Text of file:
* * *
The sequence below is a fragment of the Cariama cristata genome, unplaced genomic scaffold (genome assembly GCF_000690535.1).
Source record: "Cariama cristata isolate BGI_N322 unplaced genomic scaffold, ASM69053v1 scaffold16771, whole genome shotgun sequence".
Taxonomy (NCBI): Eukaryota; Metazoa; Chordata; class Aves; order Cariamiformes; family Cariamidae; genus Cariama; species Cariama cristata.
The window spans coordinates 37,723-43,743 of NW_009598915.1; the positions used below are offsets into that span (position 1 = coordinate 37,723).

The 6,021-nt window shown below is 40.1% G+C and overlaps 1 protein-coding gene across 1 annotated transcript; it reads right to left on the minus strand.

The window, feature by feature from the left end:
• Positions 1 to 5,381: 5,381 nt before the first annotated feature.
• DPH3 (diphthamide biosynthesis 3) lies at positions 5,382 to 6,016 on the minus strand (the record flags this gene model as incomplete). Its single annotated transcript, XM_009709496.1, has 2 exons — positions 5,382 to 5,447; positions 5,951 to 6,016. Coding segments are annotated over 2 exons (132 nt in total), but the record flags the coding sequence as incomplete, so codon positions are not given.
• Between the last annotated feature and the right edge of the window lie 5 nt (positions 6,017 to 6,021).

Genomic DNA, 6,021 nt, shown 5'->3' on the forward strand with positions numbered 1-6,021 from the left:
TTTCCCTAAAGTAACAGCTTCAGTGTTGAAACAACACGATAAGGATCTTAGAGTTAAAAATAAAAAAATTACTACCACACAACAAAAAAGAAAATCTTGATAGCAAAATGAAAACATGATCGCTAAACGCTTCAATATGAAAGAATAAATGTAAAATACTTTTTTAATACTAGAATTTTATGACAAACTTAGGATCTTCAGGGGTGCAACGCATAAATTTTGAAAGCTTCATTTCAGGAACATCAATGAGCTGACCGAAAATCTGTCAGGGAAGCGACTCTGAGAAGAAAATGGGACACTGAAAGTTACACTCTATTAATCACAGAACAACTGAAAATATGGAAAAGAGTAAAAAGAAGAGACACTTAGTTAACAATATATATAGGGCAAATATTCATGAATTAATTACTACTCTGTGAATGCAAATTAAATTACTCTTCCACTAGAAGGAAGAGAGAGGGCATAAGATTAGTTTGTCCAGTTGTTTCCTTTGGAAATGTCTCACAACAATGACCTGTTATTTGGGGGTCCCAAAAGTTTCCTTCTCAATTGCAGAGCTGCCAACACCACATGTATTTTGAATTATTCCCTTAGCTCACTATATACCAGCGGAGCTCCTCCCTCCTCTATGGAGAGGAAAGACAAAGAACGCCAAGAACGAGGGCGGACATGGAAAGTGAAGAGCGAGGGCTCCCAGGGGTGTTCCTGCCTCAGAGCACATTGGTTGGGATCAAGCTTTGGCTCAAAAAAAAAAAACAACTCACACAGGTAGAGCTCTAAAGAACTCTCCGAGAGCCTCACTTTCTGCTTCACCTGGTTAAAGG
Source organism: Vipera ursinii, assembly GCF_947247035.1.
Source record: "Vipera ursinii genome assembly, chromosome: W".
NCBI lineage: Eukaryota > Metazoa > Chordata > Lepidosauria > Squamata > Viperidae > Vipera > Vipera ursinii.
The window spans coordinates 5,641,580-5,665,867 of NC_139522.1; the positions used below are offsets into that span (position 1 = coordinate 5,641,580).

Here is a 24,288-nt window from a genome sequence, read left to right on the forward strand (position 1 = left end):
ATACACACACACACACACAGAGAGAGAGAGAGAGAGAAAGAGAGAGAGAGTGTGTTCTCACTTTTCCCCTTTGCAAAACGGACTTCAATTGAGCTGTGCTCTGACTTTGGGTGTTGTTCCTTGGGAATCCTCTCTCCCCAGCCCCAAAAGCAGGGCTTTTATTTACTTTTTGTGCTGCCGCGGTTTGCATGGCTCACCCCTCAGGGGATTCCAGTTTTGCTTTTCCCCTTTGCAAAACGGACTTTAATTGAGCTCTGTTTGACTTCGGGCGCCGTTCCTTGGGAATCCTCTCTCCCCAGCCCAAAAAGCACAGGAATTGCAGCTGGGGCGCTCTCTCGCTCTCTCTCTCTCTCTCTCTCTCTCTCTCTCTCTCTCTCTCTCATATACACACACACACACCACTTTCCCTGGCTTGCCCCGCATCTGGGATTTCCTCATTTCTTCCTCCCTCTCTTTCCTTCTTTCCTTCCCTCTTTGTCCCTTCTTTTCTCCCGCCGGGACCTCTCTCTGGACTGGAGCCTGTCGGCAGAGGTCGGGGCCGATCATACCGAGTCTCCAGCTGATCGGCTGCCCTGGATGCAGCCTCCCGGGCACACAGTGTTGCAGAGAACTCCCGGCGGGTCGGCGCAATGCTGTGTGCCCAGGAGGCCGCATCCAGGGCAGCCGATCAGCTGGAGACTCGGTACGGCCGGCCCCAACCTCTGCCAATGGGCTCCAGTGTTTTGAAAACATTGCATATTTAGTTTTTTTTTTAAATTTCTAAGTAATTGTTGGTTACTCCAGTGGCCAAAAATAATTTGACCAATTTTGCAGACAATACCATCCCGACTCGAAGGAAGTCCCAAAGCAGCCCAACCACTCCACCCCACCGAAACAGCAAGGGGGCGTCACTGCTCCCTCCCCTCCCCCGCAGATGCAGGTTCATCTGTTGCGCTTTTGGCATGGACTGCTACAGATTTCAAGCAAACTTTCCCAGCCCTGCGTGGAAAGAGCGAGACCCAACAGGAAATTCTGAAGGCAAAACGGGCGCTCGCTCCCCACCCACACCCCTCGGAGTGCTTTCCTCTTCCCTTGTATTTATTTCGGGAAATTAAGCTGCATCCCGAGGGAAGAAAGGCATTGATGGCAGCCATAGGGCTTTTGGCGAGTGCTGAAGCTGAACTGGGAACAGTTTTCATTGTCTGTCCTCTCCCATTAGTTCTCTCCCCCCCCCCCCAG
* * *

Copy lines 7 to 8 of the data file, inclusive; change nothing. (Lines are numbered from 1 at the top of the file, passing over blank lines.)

• Positions 1 to 5,381: 5,381 nt before the first annotated feature.
• DPH3 (diphthamide biosynthesis 3) lies at positions 5,382 to 6,016 on the minus strand (the record flags this gene model as incomplete). Its single annotated transcript, XM_009709496.1, has 2 exons — positions 5,382 to 5,447; positions 5,951 to 6,016. Coding segments are annotated over 2 exons (132 nt in total), but the record flags the coding sequence as incomplete, so codon positions are not given.